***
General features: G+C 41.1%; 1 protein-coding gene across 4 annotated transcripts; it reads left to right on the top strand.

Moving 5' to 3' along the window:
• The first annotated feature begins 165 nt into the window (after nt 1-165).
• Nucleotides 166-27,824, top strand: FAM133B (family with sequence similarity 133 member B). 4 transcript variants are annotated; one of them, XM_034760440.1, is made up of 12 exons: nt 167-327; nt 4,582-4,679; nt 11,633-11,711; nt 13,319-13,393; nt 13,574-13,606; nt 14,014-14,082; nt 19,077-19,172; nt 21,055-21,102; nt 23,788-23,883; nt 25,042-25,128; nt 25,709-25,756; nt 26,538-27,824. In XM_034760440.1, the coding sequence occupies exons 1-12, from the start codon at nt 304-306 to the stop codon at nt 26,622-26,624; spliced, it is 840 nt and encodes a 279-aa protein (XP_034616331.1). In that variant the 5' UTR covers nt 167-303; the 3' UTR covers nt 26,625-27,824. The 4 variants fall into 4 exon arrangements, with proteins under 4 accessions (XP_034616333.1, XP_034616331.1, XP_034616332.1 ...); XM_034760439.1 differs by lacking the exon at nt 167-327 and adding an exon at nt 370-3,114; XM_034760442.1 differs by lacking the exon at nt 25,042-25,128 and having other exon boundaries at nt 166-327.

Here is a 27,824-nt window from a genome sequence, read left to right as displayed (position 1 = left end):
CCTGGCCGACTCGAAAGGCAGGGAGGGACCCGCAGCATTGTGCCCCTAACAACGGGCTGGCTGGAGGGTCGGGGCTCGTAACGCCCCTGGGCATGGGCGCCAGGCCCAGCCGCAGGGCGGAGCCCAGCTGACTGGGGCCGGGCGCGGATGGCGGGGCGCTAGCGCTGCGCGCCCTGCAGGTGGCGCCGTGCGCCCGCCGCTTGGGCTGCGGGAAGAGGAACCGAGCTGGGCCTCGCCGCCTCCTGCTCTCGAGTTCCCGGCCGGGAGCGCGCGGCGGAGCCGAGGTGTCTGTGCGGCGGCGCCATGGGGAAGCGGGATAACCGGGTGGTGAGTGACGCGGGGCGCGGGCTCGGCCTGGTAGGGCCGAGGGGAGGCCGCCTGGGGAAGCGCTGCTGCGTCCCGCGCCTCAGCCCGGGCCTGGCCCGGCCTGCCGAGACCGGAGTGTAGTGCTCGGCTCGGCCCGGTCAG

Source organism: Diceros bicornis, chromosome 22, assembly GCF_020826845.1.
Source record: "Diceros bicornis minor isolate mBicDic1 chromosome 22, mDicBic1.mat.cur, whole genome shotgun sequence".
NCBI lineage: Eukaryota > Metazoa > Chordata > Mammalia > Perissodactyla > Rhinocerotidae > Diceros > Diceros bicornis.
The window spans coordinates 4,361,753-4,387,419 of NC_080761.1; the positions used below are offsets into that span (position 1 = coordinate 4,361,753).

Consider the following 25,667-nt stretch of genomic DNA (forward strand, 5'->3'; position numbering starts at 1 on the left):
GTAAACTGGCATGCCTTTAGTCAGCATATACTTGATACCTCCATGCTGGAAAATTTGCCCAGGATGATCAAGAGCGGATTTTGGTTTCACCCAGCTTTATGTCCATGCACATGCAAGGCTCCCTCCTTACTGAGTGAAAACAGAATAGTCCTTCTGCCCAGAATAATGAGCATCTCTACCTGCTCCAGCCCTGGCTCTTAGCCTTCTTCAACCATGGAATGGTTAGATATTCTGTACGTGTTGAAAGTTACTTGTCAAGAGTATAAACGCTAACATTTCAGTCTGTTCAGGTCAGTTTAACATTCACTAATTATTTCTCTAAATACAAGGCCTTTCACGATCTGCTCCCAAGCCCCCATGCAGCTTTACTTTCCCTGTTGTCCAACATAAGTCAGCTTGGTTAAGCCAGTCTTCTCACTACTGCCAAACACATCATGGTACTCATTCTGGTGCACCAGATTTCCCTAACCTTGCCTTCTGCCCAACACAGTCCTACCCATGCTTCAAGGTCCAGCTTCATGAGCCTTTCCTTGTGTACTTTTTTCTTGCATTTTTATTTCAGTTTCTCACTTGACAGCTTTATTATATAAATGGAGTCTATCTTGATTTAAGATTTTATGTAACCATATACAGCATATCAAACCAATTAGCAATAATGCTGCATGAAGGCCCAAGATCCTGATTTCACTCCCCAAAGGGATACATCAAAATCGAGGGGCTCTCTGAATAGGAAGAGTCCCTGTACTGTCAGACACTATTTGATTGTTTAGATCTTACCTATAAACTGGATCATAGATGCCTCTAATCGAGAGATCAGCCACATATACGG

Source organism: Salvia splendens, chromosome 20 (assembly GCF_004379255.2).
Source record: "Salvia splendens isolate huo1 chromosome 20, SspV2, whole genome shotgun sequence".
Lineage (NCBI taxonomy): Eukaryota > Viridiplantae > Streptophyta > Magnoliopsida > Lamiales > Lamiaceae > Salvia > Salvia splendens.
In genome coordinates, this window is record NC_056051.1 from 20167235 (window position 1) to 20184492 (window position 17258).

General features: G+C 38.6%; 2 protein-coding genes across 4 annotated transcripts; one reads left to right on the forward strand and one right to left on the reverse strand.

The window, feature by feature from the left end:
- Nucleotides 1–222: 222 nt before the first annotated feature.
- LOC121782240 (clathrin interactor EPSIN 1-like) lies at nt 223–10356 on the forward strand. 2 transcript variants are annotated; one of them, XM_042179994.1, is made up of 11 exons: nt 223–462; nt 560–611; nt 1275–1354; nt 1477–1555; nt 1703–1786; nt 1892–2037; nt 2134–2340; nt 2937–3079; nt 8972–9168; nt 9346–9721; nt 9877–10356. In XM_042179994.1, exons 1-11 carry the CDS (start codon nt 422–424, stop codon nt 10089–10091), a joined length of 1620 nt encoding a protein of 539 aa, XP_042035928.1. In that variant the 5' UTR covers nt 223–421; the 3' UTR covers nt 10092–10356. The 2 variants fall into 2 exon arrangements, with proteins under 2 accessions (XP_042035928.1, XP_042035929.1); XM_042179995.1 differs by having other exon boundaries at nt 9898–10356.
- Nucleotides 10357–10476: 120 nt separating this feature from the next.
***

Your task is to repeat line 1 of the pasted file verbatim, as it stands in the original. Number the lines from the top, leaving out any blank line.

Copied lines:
General features: G+C 41.1%; 1 protein-coding gene across 4 annotated transcripts; it reads left to right on the top strand.